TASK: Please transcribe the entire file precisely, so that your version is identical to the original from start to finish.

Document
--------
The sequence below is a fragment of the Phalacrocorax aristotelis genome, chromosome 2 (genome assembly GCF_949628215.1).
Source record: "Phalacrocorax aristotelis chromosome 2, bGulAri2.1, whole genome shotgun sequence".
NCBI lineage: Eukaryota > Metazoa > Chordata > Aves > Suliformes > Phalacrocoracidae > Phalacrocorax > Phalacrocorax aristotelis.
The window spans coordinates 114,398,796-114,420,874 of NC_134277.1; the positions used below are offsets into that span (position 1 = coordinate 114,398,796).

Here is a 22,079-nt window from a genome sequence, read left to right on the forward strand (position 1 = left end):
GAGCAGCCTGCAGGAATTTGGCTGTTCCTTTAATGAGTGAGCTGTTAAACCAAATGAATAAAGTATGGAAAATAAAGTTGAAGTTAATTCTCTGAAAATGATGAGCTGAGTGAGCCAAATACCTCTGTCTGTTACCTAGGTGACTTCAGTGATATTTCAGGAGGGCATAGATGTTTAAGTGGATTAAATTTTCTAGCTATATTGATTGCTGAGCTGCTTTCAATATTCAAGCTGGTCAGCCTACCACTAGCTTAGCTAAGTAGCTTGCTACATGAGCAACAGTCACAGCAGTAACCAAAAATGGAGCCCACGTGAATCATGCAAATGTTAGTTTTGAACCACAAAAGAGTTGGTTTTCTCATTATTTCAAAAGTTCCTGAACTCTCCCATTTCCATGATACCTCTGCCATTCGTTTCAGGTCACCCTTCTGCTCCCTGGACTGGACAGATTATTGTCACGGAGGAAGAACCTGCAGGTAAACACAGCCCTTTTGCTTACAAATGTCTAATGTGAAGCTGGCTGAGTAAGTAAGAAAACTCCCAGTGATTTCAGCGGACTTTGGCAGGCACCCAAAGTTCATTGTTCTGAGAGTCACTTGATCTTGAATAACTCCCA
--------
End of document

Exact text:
The sequence below is a fragment of the Phalacrocorax aristotelis genome, chromosome 2 (genome assembly GCF_949628215.1).
Source record: "Phalacrocorax aristotelis chromosome 2, bGulAri2.1, whole genome shotgun sequence".
NCBI lineage: Eukaryota > Metazoa > Chordata > Aves > Suliformes > Phalacrocoracidae > Phalacrocorax > Phalacrocorax aristotelis.
The window spans coordinates 114,398,796-114,420,874 of NC_134277.1; the positions used below are offsets into that span (position 1 = coordinate 114,398,796).

Here is a 22,079-nt window from a genome sequence, read left to right on the forward strand (position 1 = left end):
GAGCAGCCTGCAGGAATTTGGCTGTTCCTTTAATGAGTGAGCTGTTAAACCAAATGAATAAAGTATGGAAAATAAAGTTGAAGTTAATTCTCTGAAAATGATGAGCTGAGTGAGCCAAATACCTCTGTCTGTTACCTAGGTGACTTCAGTGATATTTCAGGAGGGCATAGATGTTTAAGTGGATTAAATTTTCTAGCTATATTGATTGCTGAGCTGCTTTCAATATTCAAGCTGGTCAGCCTACCACTAGCTTAGCTAAGTAGCTTGCTACATGAGCAACAGTCACAGCAGTAACCAAAAATGGAGCCCACGTGAATCATGCAAATGTTAGTTTTGAACCACAAAAGAGTTGGTTTTCTCATTATTTCAAAAGTTCCTGAACTCTCCCATTTCCATGATACCTCTGCCATTCGTTTCAGGTCACCCTTCTGCTCCCTGGACTGGACAGATTATTGTCACGGAGGAAGAACCTGCAGGTAAACACAGCCCTTTTGCTTACAAATGTCTAATGTGAAGCTGGCTGAGTAAGTAAGAAAACTCCCAGTGATTTCAGCGGACTTTGGCAGGCACCCAAAGTTCATTGTTCTGAGAGTCACTTGATCTTGAATAACTCCCA